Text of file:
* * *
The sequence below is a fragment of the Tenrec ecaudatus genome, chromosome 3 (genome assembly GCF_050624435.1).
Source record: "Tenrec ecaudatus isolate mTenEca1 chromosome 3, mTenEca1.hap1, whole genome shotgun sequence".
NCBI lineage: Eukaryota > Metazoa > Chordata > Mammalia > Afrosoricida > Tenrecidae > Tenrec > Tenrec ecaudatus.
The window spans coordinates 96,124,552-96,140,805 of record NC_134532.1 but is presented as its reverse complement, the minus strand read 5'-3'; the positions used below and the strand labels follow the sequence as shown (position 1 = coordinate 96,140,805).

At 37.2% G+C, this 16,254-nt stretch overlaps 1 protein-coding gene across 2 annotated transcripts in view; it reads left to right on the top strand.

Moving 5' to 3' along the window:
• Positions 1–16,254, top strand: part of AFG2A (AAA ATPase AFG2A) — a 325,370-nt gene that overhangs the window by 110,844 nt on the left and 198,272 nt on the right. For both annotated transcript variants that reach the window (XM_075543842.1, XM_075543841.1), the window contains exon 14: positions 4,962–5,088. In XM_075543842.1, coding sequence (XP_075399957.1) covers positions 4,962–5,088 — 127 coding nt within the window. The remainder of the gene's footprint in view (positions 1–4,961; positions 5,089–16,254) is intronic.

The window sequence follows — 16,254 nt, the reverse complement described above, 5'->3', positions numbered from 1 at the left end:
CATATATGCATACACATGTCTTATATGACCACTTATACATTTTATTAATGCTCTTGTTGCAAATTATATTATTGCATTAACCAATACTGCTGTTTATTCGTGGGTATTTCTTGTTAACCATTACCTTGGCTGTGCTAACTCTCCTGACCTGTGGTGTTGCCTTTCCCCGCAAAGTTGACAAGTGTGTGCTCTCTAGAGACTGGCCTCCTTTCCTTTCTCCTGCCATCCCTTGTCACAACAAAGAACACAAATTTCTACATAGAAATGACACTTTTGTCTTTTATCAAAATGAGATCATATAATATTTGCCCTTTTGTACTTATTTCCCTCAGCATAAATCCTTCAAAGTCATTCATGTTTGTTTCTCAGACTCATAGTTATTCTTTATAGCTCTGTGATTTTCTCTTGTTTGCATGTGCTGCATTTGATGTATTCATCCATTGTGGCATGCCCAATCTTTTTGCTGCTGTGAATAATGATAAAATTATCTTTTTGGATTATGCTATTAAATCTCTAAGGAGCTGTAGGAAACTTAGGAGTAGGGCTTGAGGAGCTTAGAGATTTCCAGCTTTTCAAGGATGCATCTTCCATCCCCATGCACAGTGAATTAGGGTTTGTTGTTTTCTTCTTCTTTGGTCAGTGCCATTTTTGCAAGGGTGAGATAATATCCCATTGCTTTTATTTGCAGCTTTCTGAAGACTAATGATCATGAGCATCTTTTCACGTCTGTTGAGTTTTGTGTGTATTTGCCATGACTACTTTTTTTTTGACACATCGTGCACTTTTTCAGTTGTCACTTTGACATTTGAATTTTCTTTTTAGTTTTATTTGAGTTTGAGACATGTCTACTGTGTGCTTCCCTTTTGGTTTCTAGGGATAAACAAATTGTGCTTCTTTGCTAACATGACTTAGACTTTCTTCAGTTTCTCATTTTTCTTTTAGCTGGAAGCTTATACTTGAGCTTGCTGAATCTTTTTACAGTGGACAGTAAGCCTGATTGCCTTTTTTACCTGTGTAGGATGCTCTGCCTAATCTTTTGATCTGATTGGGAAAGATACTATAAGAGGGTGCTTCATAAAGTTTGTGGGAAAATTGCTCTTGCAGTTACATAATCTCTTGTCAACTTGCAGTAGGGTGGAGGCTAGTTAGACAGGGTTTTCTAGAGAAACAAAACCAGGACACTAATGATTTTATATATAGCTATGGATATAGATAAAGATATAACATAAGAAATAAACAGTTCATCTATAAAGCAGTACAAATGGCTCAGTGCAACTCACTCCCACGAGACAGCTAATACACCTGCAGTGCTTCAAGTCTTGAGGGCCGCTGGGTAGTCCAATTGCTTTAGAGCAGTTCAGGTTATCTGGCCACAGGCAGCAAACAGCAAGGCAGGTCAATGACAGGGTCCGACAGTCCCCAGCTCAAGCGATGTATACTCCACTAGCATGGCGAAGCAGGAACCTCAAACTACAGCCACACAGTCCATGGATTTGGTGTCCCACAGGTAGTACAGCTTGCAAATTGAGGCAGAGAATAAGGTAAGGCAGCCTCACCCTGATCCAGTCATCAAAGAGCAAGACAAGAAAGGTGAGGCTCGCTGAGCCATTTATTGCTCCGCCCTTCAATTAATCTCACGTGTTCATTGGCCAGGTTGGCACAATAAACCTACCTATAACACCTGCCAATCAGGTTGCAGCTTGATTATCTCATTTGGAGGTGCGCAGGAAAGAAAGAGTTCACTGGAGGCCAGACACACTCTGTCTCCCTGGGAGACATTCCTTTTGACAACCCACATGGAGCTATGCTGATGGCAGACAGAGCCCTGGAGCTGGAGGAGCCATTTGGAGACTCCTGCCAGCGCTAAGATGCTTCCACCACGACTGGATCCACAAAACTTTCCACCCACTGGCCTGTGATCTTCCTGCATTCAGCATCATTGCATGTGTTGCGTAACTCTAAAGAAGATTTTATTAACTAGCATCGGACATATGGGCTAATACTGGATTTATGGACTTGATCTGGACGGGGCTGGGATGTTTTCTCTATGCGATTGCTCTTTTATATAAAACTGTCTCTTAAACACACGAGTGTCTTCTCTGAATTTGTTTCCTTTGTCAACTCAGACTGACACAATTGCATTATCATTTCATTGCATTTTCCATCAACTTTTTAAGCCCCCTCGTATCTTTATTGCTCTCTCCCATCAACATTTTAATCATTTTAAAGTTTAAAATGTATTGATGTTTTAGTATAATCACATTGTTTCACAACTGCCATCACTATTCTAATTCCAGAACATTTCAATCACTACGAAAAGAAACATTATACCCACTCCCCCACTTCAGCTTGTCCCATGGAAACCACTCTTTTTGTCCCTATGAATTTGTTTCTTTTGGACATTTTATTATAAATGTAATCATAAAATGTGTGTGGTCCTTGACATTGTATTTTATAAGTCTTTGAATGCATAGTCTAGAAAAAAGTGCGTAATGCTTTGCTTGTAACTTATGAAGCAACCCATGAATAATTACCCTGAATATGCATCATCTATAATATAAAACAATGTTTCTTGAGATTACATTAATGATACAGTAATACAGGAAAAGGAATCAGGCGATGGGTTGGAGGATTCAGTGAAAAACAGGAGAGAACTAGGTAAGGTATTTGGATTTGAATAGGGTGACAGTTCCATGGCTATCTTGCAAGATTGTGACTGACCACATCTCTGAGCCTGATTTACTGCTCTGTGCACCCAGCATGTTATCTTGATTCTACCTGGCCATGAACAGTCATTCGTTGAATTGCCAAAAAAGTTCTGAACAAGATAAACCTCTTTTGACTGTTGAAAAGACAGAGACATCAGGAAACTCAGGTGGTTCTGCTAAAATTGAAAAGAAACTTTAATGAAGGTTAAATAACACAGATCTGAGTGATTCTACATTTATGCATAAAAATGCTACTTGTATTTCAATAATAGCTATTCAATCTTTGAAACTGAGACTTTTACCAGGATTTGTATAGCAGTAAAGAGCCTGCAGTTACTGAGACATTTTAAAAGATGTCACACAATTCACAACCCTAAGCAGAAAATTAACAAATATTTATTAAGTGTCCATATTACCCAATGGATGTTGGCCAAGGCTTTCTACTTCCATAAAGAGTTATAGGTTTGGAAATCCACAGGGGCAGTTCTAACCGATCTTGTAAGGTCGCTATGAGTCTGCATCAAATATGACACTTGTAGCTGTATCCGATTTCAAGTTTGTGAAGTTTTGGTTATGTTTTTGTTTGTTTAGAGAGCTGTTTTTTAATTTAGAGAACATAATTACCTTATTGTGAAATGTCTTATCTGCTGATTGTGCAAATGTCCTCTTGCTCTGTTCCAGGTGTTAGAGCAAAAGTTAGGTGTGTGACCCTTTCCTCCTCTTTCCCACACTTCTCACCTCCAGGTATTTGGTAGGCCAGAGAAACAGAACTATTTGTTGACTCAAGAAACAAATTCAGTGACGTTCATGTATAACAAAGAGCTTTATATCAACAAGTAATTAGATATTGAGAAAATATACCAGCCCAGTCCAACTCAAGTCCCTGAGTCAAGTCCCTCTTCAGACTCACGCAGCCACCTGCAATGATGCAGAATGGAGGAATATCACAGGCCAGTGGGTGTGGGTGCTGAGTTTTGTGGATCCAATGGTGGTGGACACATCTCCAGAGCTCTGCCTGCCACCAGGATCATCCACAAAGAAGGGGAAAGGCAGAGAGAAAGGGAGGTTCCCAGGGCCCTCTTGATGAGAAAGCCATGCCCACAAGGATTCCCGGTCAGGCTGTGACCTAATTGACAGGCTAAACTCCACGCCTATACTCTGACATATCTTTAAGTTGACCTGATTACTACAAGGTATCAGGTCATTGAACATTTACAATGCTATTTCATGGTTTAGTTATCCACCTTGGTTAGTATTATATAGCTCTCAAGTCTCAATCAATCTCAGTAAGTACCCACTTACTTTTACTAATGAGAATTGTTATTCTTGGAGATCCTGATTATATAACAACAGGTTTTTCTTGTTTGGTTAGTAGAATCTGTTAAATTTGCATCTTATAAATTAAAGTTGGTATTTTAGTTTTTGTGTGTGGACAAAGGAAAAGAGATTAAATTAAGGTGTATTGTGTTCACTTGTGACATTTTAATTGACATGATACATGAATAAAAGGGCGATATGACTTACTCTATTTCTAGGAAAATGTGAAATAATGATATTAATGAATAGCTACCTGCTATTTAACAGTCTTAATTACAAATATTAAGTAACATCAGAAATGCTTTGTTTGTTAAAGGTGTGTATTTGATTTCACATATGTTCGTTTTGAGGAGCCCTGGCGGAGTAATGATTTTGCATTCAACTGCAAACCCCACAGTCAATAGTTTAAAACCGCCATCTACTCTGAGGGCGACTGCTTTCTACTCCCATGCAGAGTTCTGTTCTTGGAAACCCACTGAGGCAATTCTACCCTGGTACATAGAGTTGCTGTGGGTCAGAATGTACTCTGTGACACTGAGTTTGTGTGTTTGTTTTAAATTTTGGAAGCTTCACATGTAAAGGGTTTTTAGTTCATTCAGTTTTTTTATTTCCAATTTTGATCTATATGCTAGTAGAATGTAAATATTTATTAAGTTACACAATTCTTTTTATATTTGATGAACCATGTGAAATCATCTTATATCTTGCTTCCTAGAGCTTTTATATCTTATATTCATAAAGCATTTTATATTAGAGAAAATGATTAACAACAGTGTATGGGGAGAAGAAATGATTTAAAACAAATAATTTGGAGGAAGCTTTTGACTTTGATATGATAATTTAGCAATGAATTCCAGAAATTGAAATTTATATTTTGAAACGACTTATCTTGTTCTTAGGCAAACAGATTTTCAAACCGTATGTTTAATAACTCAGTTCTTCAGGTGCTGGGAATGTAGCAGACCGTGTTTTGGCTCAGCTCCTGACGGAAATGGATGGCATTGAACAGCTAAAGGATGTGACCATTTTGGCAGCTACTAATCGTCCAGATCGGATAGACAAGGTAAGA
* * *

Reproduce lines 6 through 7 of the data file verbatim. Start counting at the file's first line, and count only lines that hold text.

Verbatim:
Moving 5' to 3' along the window:
• Positions 1–16,254, top strand: part of AFG2A (AAA ATPase AFG2A) — a 325,370-nt gene that overhangs the window by 110,844 nt on the left and 198,272 nt on the right. For both annotated transcript variants that reach the window (XM_075543842.1, XM_075543841.1), the window contains exon 14: positions 4,962–5,088. In XM_075543842.1, coding sequence (XP_075399957.1) covers positions 4,962–5,088 — 127 coding nt within the window. The remainder of the gene's footprint in view (positions 1–4,961; positions 5,089–16,254) is intronic.